Mr. Cat lay in bed, trying to read a book. Key word, “trying”. He couldn’t stop thinking about what Jean-Guillaume had said earlier. Realizing that he had been re-reading the same page for the last fifteen minutes, Mr. Cat tossed the book aside and pulled out his diary. He had been writing in it since the day he first arrived in Smileyland, when Kaeloo gave it to him as a welcome present. Flipping through the pages, he noticed that there were quite a few occasions where Kaeloo had, for lack of a better term, “screwed him over”. He started to feel anger boil up inside him, but paused when he thought of the events of the day.
After his rendez-vous with Jean-Guillaume - or as he told Kaeloo, his “karate class” - he returned home and was greeted warmly by the rest of the main four. Then, they all played a fun game. Of course, the game ended with Kaeloo beating Mr. Cat up, but she took the time to bandage him up with love and care and nobody had any hard feelings towards each other. Then, after he finished up his lessons, the main four had a nice family dinner where Kaeloo had made some of Mr. Cat’s favorite foods, including sausages, as a surprise for him. After Stumpy and Quack Quack’s bedtime story, he and Kaeloo sat in the living room with cake and hot chocolate and casually conversed about their lives and joked around with each other.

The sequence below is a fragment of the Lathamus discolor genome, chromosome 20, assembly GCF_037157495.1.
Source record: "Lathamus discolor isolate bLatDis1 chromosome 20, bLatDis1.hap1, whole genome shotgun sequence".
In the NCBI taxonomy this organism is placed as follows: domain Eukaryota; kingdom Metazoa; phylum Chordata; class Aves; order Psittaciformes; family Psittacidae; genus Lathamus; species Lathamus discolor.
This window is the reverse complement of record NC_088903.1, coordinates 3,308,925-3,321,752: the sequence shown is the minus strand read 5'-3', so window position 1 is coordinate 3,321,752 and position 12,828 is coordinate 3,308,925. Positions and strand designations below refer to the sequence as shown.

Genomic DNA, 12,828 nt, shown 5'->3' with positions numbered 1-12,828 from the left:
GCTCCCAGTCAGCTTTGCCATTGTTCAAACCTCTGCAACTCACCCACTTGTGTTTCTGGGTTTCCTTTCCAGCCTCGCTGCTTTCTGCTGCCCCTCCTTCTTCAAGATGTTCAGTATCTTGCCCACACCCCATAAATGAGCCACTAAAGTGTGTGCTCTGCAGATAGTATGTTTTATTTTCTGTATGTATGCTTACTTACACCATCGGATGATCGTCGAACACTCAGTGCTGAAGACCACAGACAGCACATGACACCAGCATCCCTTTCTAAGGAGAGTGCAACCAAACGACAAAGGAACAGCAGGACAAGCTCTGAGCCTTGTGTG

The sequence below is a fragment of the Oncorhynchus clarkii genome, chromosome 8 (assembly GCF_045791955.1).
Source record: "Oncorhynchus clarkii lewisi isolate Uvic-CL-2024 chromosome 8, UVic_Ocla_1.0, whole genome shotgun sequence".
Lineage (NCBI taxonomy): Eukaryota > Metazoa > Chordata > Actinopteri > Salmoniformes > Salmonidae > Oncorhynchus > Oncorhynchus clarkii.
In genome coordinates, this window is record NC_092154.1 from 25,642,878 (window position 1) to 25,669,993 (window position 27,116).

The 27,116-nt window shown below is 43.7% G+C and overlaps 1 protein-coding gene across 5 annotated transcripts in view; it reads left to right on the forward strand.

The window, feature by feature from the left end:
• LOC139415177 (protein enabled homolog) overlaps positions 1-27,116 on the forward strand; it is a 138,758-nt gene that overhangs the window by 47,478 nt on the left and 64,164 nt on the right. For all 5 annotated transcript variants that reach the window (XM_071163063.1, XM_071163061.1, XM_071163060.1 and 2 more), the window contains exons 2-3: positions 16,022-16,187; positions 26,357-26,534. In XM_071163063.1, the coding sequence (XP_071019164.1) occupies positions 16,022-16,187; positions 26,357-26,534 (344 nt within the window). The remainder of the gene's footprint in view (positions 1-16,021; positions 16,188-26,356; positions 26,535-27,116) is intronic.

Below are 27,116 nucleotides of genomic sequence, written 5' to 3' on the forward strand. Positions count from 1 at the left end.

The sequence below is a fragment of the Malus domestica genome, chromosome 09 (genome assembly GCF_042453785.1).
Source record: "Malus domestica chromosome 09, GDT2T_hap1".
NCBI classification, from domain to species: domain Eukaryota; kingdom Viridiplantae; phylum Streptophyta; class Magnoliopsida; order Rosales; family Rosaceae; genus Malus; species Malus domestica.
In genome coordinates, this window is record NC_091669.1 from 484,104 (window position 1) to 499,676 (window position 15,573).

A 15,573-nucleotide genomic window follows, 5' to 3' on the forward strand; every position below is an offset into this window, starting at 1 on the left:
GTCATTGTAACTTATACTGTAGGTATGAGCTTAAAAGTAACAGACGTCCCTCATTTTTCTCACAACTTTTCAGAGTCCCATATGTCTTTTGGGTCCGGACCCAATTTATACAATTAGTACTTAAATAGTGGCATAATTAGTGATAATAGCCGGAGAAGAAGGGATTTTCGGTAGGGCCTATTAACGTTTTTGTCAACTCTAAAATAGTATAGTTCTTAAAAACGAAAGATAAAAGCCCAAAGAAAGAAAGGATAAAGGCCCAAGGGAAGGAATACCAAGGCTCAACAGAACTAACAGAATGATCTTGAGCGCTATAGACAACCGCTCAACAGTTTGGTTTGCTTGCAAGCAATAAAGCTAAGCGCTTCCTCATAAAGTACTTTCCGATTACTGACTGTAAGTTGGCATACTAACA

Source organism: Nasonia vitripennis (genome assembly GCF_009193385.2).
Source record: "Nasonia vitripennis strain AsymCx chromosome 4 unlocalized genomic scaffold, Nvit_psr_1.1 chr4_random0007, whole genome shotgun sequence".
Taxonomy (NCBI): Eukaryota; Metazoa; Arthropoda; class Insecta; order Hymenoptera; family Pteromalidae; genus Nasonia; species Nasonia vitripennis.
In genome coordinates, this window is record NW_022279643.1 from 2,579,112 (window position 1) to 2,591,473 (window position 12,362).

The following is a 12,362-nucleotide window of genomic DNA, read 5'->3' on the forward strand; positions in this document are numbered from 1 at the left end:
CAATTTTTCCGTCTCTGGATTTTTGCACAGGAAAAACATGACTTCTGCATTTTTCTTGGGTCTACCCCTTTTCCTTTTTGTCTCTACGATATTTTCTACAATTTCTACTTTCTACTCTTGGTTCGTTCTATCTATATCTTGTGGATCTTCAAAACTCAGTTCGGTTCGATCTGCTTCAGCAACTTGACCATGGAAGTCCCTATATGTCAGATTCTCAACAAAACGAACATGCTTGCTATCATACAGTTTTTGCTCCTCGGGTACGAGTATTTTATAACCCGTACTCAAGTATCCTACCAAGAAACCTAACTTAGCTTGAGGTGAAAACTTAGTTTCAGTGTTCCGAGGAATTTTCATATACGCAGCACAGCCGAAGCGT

Mr. Cat sighed to himself. There was no way he could be angry with her for a few minor things she did in the past, and he definitely couldn’t randomly bring them up now when nothing was wrong between them. Besides, how could he blatantly accuse her of being an asshole when he was so much worse than her and she still managed to put up with him every day? But Jean-Guillaume was right. Mr. Cat definitely needed some form of closure. Well, the next day was a holiday after all, so staying up late wouldn’t have any serious consequences - maybe an earful from Kaeloo about the importance of a proper sleep schedule, but that was about it. Mr. Cat pulled out an empty notebook and a pen and wrote down the date of the first problematic incident in the corner of the first page.
“Dear Kaeloo...” he began.